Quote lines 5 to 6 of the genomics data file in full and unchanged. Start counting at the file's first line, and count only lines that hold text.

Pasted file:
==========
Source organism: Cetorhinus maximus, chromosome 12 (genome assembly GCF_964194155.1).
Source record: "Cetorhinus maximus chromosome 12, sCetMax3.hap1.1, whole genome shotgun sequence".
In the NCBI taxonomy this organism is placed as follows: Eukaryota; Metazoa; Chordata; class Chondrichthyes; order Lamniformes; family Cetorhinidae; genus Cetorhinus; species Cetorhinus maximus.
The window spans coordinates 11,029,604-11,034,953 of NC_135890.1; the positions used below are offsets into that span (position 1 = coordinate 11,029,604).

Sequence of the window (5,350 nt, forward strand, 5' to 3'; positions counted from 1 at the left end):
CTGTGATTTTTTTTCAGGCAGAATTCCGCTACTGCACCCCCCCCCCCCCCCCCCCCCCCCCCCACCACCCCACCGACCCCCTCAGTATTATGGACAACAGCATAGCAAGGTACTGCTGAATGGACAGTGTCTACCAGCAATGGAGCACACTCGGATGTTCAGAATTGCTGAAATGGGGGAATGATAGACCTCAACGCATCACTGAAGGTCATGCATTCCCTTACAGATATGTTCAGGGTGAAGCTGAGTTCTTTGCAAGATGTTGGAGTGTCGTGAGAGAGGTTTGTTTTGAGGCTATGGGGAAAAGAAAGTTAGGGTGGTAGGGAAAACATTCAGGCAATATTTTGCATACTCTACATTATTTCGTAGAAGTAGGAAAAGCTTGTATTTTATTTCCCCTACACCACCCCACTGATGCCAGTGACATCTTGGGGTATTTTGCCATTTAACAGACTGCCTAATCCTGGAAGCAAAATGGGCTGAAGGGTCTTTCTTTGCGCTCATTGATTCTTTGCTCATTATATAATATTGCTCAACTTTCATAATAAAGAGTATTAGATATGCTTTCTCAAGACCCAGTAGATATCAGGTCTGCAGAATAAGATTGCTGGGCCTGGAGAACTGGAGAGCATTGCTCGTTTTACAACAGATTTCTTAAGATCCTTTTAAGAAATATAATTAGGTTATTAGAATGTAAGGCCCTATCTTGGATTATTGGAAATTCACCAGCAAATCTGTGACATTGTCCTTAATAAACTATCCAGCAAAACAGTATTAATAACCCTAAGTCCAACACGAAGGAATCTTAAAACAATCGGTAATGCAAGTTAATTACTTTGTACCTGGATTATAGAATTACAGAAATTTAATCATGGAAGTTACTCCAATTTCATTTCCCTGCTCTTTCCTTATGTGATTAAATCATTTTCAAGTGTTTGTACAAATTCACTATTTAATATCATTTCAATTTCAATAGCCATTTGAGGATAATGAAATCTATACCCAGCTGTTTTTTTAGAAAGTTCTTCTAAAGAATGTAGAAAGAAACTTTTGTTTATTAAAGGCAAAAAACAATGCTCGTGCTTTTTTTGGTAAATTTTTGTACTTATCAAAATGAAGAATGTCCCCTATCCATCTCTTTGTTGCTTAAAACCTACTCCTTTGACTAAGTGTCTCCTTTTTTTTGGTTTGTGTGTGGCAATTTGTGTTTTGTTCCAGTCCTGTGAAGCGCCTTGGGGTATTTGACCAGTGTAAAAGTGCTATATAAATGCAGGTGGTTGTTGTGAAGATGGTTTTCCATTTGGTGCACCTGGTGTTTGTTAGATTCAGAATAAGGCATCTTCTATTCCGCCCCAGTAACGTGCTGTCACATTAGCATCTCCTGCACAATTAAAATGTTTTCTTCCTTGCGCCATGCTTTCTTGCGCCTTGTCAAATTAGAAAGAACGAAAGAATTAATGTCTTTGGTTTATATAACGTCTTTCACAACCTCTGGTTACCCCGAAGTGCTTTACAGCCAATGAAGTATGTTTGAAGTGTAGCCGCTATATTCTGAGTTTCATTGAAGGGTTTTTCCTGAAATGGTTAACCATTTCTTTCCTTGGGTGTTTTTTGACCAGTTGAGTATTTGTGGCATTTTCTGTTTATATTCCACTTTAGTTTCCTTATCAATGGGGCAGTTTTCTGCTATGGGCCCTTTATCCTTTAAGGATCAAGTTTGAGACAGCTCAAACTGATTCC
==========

Sequence of the window (5,350 nt, forward strand, 5' to 3'; positions counted from 1 at the left end):
CTGTGATTTTTTTTCAGGCAGAATTCCGCTACTGCACCCCCCCCCCCCCCCCCCCCCCCCCCCACCACCCCACCGACCCCCTCAGTATTATGGACAACAGCATAGCAAGGTACTGCTGAATGGACAGTGTCTACCAGCAATGGAGCACACTCGGATGTTCAGAATTGCTGAAATGGGGGAATGATAGACCTCAACGCATCACTGAAGGTCATGCATTCCCTTACAGATATGTTCAGGGTGAAGCTGAGTTCTTTGCAAGATGTTGGAGTGTCGTGAGAGAGGTTTGTTTTGAGGCTATGGGGAAAAGAAAGTTAGGGTGGTAGGGAAAACATTCAGGCAATATTTTGCATACTCTACATTATTTCGTAGAAGTAGGAAAAGCTTGTATTTTATTTCCCCTACACCACCCCACTGATGCCAGTGACATCTTGGGGTATTTTGCCATTTAACAGACTGCCTAATCCTGGAAGCAAAATGGGCTGAAGGGTCTTTCTTTGCGCTCATTGATTCTTTGCTCATTATATAATATTGCTCAACTTTCATAATAAAGAGTATTAGATATGCTTTCTCAAGACCCAGTAGATATCAGGTCTGCAGAATAAGATTGCTGGGCCTGGAGAACTGGAGAGCATTGCTCGTTTTACAACAGATTTCTTAAGATCCTTTTAAGAAATATAATTAGGTTATTAGAATGTAAGGCCCTATCTTGGATTATTGGAAATTCACCAGCAAATCTGTGACATTGTCCTTAATAAACTATCCAGCAAAACAGTATTAATAACCCTAAGTCCAACACGAAGGAATCTTAAAACAATCGGTAATGCAAGTTAATTACTTTGTACCTGGATTATAGAATTACAGAAATTTAATCATGGAAGTTACTCCAATTTCATTTCCCTGCTCTTTCCTTATGTGATTAAATCATTTTCAAGTGTTTGTACAAATTCACTATTTAATATCATTTCAATTTCAATAGCCATTTGAGGATAATGAAATCTATACCCAGCTGTTTTTTTAGAAAGTTCTTCTAAAGAATGTAGAAAGAAACTTTTGTTTATTAAAGGCAAAAAACAATGCTCGTGCTTTTTTTGGTAAATTTTTGTACTTATCAAAATGAAGAATGTCCCCTATCCATCTCTTTGTTGCTTAAAACCTACTCCTTTGACTAAGTGTCTCCTTTTTTTTGGTTTGTGTGTGGCAATTTGTGTTTTGTTCCAGTCCTGTGAAGCGCCTTGGGGTATTTGACCAGTGTAAAAGTGCTATATAAATGCAGGTGGTTGTTGTGAAGATGGTTTTCCATTTGGTGCACCTGGTGTTTGTTAGATTCAGAATAAGGCATCTTCTATTCCGCCCCAGTAACGTGCTGTCACATTAGCATCTCCTGCACAATTAAAATGTTTTCTTCCTTGCGCCATGCTTTCTTGCGCCTTGTCAAATTAGAAAGAACGAAAGAATTAATGTCTTTGGTTTATATAACGTCTTTCACAACCTCTGGTTACCCCGAAGTGCTTTACAGCCAATGAAGTATGTTTGAAGTGTAGCCGCTATATTCTGAGTTTCATTGAAGGGTTTTTCCTGAAATGGTTAACCATTTCTTTCCTTGGGTGTTTTTTGACCAGTTGAGTATTTGTGGCATTTTCTGTTTATATTCCACTTTAGTTTCCTTATCAATGGGGCAGTTTTCTGCTATGGGCCCTTTATCCTTTAAGGATCAAGTTTGAGACAGCTCAAACTGATTCC